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Before he became a coach, Becker attended Wharton and played for Penn football.

Credit: Carolyn Lim

Some people just can’t stay away too long.

For Penn tight ends coach Ryan Becker, football wasn’t always an obvious career choice. However, it didn’t take long for him to discover his talent.

Photo from Penn Athletics

“Growing up I used to play football in the street with my friends, but I was always a basketball player first,” Becker said, “Ultimately, football was the sport I became the better player at. I was blessed to have a great high school career, with great teammates, so after a season or two, I started thinking it was a possibility [to play in college].”

As a player, Becker did not have a usual path. He was all set to join the Red and Blue right after high school, but he had to postpone his time in Philadelphia due to financial issues, enrolling at Florida State instead. After one year, however, Becker was finally able to transfer to Penn, where he played 25 games and was on two Ivy League title-winning teams.

Ironically, Becker believes his most important season as a Quaker was the one when he was injured — despite finding great success on the field. 

“When I got hurt, I was also able to build bonds with the coaches. I was constantly helping out. In practice I was with [coach Ray] Priore, and then on game days, I was with the offensive staff,” Becker said, “I was able to figure out the impact I could have on my teammates and the other quarterbacks, even though we were competing. I could talk to them and tell them what we were seeing from upstairs. It was a passion for me, and I knew I wanted to get in it right away.”

His coaching abilities were also very noticeable to the rest of the team.

“He was a very intelligent quarterback, and he understood the game a little different than anybody else,” Priore said, “He had those instincts as a player that would make great attributes as a coach. He would come in everyday with the same focus and passion."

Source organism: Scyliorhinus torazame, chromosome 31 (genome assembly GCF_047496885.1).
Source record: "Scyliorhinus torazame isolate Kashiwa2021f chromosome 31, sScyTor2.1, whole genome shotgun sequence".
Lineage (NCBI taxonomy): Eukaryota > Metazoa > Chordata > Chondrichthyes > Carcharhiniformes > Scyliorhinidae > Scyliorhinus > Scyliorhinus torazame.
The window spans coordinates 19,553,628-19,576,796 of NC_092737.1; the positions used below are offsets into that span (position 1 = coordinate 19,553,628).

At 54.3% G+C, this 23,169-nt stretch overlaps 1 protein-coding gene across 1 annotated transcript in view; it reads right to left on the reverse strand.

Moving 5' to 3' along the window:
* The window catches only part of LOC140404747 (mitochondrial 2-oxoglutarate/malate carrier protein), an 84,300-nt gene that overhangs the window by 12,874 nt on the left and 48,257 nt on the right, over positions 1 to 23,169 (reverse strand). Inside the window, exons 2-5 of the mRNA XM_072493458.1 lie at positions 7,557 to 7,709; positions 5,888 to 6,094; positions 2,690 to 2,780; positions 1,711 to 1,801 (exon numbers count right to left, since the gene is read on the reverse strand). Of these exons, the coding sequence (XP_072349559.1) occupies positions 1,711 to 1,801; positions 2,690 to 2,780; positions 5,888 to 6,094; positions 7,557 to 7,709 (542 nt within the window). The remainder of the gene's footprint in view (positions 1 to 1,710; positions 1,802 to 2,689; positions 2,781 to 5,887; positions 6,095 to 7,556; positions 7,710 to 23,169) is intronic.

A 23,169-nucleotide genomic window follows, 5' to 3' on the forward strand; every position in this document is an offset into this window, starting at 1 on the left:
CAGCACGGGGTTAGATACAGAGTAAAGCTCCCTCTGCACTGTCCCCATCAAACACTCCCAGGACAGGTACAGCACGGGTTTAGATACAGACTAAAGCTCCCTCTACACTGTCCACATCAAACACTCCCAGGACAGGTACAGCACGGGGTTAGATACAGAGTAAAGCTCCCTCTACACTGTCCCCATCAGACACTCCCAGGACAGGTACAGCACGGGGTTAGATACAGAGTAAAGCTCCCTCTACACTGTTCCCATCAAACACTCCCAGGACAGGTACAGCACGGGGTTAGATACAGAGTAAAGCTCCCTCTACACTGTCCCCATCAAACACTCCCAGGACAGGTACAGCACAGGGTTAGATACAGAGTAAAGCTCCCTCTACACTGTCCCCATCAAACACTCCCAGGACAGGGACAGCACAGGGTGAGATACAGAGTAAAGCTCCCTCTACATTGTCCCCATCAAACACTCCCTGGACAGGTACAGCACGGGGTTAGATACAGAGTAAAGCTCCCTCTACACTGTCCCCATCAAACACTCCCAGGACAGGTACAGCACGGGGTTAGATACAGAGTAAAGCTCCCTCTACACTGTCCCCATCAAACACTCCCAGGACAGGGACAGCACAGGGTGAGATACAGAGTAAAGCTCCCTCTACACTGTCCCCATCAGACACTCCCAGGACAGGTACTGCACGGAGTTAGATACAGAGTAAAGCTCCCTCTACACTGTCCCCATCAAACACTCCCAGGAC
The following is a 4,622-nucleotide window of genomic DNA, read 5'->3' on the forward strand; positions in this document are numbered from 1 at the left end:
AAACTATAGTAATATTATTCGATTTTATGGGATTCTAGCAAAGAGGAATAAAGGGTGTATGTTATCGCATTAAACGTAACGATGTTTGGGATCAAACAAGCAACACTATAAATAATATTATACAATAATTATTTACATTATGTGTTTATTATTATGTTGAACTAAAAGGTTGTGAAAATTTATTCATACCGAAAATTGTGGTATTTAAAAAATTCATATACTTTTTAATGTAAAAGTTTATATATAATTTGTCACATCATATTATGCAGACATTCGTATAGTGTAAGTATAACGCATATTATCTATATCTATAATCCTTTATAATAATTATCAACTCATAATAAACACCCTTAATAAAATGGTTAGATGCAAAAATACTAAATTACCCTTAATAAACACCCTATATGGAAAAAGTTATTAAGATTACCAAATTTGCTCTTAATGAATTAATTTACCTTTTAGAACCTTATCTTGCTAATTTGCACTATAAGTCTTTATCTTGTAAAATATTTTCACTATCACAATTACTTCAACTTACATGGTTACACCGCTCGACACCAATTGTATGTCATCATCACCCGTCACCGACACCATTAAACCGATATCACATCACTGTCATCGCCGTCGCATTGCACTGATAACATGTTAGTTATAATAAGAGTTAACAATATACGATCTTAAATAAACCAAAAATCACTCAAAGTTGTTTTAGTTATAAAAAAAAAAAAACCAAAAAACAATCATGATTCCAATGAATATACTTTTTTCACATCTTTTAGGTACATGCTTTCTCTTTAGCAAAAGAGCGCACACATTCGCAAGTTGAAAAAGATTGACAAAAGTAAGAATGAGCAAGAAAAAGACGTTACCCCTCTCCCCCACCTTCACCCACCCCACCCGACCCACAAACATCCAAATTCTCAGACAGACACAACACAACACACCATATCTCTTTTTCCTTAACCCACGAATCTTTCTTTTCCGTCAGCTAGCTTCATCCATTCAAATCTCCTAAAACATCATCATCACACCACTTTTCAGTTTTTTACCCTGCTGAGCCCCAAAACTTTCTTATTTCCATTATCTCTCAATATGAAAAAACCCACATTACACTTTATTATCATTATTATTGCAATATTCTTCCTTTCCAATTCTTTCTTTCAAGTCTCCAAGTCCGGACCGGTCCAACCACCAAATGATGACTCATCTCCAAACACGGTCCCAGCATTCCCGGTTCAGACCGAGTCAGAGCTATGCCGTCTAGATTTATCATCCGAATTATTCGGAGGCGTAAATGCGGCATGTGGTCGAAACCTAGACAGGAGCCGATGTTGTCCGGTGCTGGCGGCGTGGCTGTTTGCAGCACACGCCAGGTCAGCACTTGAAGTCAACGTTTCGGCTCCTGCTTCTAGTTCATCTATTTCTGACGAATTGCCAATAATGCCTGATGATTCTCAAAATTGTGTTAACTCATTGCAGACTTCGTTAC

Following his graduation from Wharton in 2013, Becker received an offer to rejoin the Seminoles and headed back to Florida State as a graduate assistant coach. During his three years there, Florida State went 33-7 and won the 2016 Orange Bowl. In 2017, Becker decided to return to Philadelphia, working as an Assistant Director of Operations for the Quakers.

Last season, he moved once again and accepted the opportunity to work as a tight ends coach for East Tennessee State.

“Even though my heart was here at Penn, it was an amazing opportunity,” Becker said, “And I was always told that if you know how to coach quarterbacks and the offensive line, you can figure the rest out. I teach the tight ends how to block and run routes like receivers, so I use my past knowledge to explain it to them what the quarterback sees."

Credit: Alec Druggan

However, his time with the Buccaneers ended quickly. Viewing Penn as a second home, Becker couldn’t pass up the chance to return. 

“I had a phenomenal time at East Tennessee State, but there’s Red and Blue in my blood,” Becker said, “It’s hard for me to think of a better place to be, especially with the amazing coaching staff and my wife being here. It was a no-brainer to come back.”

Becker’s wife also could not stay away from the Red and Blue after graduating. Since 2015, Kirsten Strausbaugh has served as an assistant coach for Penn gymnastics and has played a key role in Becker’s coaching success.

“She worked in Tallahassee for a year, but one of her lifelong goals was to come back and coach gymnastics. It was hard being away from her, but that’s her passion and I admire her a lot for that,” Becker said. “I learn schemes and tactics from other coaches, but I learned how to talk to people and get the best out of an athlete from my wife. She’s easily one of the best coaches I’ve ever seen.”

His passion for the Quakers and his previous experience as a player have also helped him connect to current players as well. 

“It means something to have alumni on staff because I was in their shoes a few years ago,” Becker said. “I know the goods and bads that come with Penn, and we can help the players through the hard times. We understand the stress the kids can be under and how to back off or push harder when they need.”

As far as expectations go, Becker doesn't worry about the number of wins and losses. For him, it’s all about encouraging the players to give their best on the field.

“Wins start piling up as soon as you start understanding your assignments and doing your work to the best of your ability,” Becker said, “If you play the Philadelphia Eagles, for example, and you play the best game of your life, you still might lose but you can still be proud of what you did. That’s what really matters to me.”

With nine games left in the season, the Quakers still have a long way to go if they want to bring home the conference title. Nonetheless, Becker knows what it takes to win a championship — and most importantly, he has a genuine passion for the Red and Blue.

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